Dad had a life-long love of hiking and mountain climbing. Mountains of any type or size held a magnetic attraction for him. As a result, the family has many memories and stories of times with Dad on a mountain.
There was a time when we barely escaped becoming human lighting rods at the top of a 14,000 foot Colorado peak (you can also ask the Edwards about this one).
Or the time when Dad had to “hang back” with a couple of teen girls (same 14,000 foot mountain). The “city slicker” teens were really struggling with the steep terrain and thin mountain air and kept uttering the immortal words… “Are [ gasp] we [ gasp] almost there?” Exasperated, Dad finally answered that it would be 30 more minutes to the top of the mountain. One of the girls turned to the other and said, “Just think, half of Perry Mason and we will be there!”
My personal favorite is what I call “Camping with Mom”. Mom had many wonderful interests but her outdoor interest was gardening not hiking or camping. Dad finally convinced her to go on a short hike followed by an overnight stay in a sleeping bag under a tent somewhere in the Appalachian Mountains . Larry and I were also along (I think Dad needed some pack animals). When we finally arrived and made camp in a mountain pass it was already dark. Next morning very early we awoke in a dense fog with a very close and very loud sound… clank… clank, clank… MOOO! I am pretty sure that was Mom’s last campout!
Dad did not go hiking to get somewhere as much as to drink in the wonder of God’s creation. He had an immense knowledge of birds, flowers, trees, insects, animals, rocks, etc. To a kid, it was like having a walking encyclopedia of flora and fauna as your guide. Of course, his city raised kids were just hoping they would not contact poison ivy or get eaten by a bear.
How many people know what this is? [ Hold up Dad’s slide rule] I know there are a lot of preachers and preacher types here today. Not asking for a show of hands but how many ministers here own a slide rule or a scientific calculator or subscribe to Scientific American magazine? My guess is the number is pretty close to zero.
Dad had real passion for math and science although I don’t know how he worked it into the conversation around the coffee pot before Deacon’s meeting. I can just imagine Dad saying, “Wow did you see that they just discovered that the protons in atoms are made of two Up and one Down quark?”
I would like to quote something from his memoirs:
In 1968 I was invited to participate in the Conference on Religion and Science, sponsored by the Oak Ridge Association of Universities, at the atomic center at Oak Ridge , Tennessee . It was a ten-day affair that boasted three Nobel Prize winners among a galaxy of some of the most competent scientific communicators you would find anywhere. We all knew that it was a propaganda effort on the part of the scientific community to enlist the support of religious leaders throughout the nation for atomic development.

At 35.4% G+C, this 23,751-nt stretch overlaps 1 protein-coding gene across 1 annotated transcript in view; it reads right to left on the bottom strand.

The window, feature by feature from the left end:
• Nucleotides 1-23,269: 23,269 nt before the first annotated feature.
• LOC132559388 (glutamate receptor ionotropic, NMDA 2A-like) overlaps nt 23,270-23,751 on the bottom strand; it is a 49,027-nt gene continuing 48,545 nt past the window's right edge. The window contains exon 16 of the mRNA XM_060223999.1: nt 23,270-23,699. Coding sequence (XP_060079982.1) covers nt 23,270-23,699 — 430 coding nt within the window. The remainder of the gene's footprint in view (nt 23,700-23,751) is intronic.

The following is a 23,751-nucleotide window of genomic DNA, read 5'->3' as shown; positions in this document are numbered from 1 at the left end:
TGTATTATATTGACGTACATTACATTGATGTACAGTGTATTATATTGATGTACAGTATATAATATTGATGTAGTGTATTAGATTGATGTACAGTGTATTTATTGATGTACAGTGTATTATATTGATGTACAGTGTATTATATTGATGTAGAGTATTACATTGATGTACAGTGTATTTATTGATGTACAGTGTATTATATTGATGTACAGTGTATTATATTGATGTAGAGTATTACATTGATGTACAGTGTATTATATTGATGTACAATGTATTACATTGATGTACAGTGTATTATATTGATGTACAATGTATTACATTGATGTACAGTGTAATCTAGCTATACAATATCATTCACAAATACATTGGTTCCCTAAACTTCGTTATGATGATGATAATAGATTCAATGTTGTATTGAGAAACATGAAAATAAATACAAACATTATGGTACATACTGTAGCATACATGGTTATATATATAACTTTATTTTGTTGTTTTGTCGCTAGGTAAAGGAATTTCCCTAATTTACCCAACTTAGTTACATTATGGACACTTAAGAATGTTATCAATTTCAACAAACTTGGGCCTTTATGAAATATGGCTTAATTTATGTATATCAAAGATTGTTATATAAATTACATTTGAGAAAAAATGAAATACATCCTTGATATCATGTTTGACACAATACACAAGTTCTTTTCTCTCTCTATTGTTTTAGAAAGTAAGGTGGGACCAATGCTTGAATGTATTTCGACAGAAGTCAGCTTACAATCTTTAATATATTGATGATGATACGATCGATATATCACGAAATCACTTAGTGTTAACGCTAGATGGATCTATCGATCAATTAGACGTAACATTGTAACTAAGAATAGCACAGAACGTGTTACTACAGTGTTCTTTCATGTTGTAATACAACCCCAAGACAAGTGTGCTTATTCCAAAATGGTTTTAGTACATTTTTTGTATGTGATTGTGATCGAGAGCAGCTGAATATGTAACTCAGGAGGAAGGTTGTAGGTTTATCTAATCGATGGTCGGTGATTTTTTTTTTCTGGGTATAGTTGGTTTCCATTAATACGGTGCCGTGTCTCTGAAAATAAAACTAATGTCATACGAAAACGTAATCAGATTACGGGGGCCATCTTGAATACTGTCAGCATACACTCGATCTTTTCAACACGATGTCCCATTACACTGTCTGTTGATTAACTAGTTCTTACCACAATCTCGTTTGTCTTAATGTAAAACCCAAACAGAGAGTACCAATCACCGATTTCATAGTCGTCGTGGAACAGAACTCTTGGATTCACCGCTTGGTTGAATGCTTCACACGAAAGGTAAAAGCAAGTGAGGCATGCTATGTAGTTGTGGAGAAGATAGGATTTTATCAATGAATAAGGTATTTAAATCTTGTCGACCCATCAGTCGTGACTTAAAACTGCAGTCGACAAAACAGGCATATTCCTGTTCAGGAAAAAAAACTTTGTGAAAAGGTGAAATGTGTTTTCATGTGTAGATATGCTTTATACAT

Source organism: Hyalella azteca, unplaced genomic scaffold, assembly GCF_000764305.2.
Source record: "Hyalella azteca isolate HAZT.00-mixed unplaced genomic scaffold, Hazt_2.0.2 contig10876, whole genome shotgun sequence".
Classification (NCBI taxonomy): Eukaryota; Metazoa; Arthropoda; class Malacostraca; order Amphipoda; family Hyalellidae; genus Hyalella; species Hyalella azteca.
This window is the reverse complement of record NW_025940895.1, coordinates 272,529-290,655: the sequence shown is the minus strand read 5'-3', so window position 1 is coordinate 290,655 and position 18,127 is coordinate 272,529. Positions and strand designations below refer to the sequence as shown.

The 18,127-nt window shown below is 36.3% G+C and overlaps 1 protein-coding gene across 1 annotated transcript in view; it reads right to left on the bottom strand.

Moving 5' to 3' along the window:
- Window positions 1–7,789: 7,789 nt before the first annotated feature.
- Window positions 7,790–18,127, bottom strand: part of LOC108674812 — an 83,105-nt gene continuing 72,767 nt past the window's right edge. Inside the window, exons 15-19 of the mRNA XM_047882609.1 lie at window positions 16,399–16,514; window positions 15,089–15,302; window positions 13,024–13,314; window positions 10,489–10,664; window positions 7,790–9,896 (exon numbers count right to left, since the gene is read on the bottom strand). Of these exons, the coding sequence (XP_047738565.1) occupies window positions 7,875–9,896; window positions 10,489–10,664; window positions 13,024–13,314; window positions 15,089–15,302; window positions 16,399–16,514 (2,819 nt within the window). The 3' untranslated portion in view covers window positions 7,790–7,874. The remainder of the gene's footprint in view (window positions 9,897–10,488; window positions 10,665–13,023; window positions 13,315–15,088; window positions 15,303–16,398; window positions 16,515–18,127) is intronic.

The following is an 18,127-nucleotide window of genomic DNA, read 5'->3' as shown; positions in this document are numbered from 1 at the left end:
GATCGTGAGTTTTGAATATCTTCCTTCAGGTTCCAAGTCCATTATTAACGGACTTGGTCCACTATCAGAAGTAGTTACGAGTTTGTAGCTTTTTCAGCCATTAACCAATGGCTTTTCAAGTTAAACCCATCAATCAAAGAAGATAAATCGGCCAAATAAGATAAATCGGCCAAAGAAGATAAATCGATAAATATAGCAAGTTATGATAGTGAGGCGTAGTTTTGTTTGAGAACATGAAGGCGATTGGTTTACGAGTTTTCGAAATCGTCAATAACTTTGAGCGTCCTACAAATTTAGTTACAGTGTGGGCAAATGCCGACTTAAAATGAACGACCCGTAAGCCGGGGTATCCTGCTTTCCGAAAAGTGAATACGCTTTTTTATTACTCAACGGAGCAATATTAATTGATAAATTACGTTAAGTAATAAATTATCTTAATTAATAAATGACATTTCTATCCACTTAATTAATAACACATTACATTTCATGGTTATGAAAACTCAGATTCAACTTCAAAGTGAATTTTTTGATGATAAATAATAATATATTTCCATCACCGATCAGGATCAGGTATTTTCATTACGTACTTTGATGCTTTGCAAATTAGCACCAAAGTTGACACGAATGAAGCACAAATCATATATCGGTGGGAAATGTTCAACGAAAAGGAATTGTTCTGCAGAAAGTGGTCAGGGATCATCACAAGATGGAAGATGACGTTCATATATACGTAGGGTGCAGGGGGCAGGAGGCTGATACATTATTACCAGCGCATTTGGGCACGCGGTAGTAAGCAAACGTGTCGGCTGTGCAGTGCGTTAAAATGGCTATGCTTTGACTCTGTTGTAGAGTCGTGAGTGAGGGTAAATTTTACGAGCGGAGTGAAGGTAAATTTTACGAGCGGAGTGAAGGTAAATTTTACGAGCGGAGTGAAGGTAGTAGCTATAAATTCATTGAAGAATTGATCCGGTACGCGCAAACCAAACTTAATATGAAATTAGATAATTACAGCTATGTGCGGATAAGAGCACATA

Can you picture this scene at Oak Ridge … a whole room full of “nerd pastors” … Now that had to have been a real fun group!!!
Dad found his interest in science at an early age while in school in Louisiana. Again quoting from his memoirs:
The regional and state "rallies"--competition in each high school academic subject--gave me much stimulus for achievement and love of learning. In my sophomore year I won first place in the state in Algebra, the next year second in Physics and my last year fourth in Chemistry. Hence, my life-long interest in math and science. This is the foundation for the development of my philosophy of science and faith…Once on a family vacation while driving through the straight roads of west Texas he challenged me to a game of "Mental Chess" – that is chess played without benefit of a chess board or pieces. Each player remembers the position of the pieces and the moves made up to that point. Dad probably won (he did when we played with a board) but I still maintain that my Queen was on King-Rook-4.
Several years after Dad retired he embarked on a self-study of calculus just for the fun and challenge it presented. While in Memphis he bartered Greek lessons for Chemistry lessons from a fellow church member who was on the Chemistry faculty of the local college.
Dad believed that all truth whether spiritual or scientific had only one source and that was the God of all life. Dad was ever the scholar regardless of the realm of knowledge.
Dad was not just a lover of music but also a participant in making music. He played trombone in high school and college, sang in the glee club and choir, and played the piano.
He truly loved all kinds of high and low religious music (especially hymns). He loved classical music, marching music, and some big-band music (none of that Rock & Roll that we kids liked).
Dad would sometimes sing with the church choir on special Christmas or Easter programs. He especially loved the Messiah and Elijah choral pieces. He also loved the sound of the organ and would tell the organist, “Don’t be afraid to open it up to full-blast”.
Some of my best musical memories were times when Dad would coax Mom into playing some four-hand piano pieces. Mom was always saying she was out of practice or too busy or something. I would always be amazed at their skill when they sat down at the baby grand piano which was a wedding gift from Dad’s parents.
Dad had a life-long passion for learning, an unquenchable thirst for knowledge of all subjects, and a sincere desire to know the “Mind of God” in both the physical and spiritual worlds.
I don’t know much about what heaven is really like but I bet Dad is learning like crazy. He is probably pestering all angels within 100 light-years with questions on how and why God created the world the way She did. I really hope Dad is finding some time to play a few four-hand piano pieces with a lovely woman he met in Harrisburg , IL.